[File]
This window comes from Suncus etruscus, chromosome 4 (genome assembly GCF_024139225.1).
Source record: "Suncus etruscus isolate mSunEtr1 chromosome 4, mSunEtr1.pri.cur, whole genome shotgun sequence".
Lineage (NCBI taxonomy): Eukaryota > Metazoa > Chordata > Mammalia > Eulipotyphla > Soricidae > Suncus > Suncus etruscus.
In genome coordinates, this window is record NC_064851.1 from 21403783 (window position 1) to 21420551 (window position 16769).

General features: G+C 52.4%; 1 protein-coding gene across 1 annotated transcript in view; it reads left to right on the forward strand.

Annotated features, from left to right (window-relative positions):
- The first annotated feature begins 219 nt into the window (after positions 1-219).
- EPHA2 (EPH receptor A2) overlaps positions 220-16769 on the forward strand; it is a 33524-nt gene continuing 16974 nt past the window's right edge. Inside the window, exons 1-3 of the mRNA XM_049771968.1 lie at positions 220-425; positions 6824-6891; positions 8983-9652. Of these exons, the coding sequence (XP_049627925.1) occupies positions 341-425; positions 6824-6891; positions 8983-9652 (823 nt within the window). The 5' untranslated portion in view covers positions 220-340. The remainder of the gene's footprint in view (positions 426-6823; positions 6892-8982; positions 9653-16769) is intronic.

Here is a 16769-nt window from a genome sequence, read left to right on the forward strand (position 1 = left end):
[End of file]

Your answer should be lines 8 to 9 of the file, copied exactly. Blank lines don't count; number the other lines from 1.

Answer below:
- EPHA2 (EPH receptor A2) overlaps positions 220-16769 on the forward strand; it is a 33524-nt gene continuing 16974 nt past the window's right edge. Inside the window, exons 1-3 of the mRNA XM_049771968.1 lie at positions 220-425; positions 6824-6891; positions 8983-9652. Of these exons, the coding sequence (XP_049627925.1) occupies positions 341-425; positions 6824-6891; positions 8983-9652 (823 nt within the window). The 5' untranslated portion in view covers positions 220-340. The remainder of the gene's footprint in view (positions 426-6823; positions 6892-8982; positions 9653-16769) is intronic.

Here is a 16769-nt window from a genome sequence, read left to right on the forward strand (position 1 = left end):